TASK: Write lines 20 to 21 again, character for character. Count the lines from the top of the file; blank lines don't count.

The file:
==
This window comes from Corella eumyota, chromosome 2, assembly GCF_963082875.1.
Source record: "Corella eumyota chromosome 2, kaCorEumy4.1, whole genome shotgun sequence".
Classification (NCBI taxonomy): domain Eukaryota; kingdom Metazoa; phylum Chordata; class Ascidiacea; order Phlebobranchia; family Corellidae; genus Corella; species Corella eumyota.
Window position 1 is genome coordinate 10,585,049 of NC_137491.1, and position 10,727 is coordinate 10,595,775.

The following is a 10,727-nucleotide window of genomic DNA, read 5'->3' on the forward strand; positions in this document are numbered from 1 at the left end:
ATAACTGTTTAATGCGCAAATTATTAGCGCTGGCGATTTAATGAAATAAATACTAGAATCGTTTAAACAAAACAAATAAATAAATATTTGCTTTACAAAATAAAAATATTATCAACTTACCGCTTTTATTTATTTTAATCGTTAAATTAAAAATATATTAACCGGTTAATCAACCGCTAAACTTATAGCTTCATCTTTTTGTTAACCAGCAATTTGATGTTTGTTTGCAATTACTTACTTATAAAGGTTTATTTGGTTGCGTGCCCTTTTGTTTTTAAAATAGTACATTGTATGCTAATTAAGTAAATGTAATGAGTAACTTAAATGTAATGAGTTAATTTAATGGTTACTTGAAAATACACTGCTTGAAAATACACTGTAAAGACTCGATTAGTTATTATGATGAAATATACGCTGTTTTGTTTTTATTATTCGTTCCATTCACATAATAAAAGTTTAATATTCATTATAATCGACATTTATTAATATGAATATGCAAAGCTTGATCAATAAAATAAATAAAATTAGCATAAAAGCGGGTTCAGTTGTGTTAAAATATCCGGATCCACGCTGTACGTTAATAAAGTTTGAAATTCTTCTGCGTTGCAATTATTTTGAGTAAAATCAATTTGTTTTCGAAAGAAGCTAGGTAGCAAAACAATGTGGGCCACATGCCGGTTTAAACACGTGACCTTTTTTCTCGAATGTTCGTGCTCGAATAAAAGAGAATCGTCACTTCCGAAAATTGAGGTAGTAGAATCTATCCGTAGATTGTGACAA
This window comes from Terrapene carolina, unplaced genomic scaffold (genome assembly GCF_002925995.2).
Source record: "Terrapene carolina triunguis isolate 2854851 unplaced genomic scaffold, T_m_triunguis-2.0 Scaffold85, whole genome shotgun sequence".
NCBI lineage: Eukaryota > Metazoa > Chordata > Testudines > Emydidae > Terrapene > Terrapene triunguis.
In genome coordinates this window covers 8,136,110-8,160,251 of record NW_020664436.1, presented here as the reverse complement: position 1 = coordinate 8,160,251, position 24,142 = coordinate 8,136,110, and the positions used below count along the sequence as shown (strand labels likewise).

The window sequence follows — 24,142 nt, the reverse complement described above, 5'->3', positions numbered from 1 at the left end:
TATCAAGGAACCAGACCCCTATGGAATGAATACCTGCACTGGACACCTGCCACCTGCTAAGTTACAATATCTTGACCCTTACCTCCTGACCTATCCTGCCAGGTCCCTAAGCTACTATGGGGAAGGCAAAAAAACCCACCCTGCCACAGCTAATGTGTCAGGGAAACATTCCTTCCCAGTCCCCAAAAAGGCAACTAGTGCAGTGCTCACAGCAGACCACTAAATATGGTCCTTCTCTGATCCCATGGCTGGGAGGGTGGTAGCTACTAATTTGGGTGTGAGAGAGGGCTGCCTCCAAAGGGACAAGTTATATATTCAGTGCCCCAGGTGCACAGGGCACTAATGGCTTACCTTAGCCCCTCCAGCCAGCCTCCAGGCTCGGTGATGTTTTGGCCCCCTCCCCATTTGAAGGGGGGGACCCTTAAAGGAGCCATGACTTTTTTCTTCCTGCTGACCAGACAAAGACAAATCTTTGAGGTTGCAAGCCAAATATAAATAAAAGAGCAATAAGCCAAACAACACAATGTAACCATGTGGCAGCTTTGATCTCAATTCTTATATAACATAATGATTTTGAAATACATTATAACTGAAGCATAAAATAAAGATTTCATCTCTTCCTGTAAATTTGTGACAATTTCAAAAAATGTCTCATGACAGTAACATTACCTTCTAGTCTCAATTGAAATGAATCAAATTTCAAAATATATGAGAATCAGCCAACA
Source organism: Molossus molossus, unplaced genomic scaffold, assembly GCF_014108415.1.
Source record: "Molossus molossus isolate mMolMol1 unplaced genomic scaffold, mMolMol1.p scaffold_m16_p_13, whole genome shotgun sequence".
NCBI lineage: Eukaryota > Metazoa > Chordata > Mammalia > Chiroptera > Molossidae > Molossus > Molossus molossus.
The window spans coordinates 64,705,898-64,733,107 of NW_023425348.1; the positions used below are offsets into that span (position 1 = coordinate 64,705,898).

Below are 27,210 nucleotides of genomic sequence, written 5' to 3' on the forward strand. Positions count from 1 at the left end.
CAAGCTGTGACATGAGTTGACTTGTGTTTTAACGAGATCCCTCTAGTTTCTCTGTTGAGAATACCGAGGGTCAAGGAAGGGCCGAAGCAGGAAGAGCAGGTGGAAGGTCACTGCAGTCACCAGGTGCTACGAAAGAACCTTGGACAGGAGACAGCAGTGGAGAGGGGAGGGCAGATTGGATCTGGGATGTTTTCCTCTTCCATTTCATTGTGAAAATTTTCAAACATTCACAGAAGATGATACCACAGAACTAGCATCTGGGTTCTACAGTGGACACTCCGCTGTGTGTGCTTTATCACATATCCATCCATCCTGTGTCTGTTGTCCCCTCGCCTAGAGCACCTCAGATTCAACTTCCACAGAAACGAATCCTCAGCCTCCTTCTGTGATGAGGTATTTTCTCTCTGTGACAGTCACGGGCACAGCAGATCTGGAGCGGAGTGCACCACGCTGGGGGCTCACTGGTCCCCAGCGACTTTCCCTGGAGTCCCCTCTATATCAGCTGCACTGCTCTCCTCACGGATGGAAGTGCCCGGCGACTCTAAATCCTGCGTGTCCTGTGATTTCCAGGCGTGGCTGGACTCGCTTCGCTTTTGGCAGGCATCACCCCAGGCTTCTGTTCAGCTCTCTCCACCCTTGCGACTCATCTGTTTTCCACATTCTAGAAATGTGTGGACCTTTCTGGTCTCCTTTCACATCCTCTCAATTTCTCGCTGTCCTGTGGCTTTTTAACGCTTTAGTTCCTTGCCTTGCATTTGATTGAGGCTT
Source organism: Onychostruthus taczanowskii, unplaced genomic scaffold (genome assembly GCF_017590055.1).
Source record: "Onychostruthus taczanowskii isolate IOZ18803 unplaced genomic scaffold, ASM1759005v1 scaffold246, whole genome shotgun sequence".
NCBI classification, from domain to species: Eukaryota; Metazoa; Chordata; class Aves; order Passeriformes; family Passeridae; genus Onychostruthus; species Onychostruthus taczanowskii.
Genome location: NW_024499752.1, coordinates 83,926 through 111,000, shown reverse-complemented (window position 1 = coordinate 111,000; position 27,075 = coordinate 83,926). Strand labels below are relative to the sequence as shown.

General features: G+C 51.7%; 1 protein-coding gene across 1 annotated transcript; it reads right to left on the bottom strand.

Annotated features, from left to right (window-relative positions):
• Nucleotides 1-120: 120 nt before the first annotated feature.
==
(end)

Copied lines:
Source record: "Onychostruthus taczanowskii isolate IOZ18803 unplaced genomic scaffold, ASM1759005v1 scaffold246, whole genome shotgun sequence".
NCBI classification, from domain to species: Eukaryota; Metazoa; Chordata; class Aves; order Passeriformes; family Passeridae; genus Onychostruthus; species Onychostruthus taczanowskii.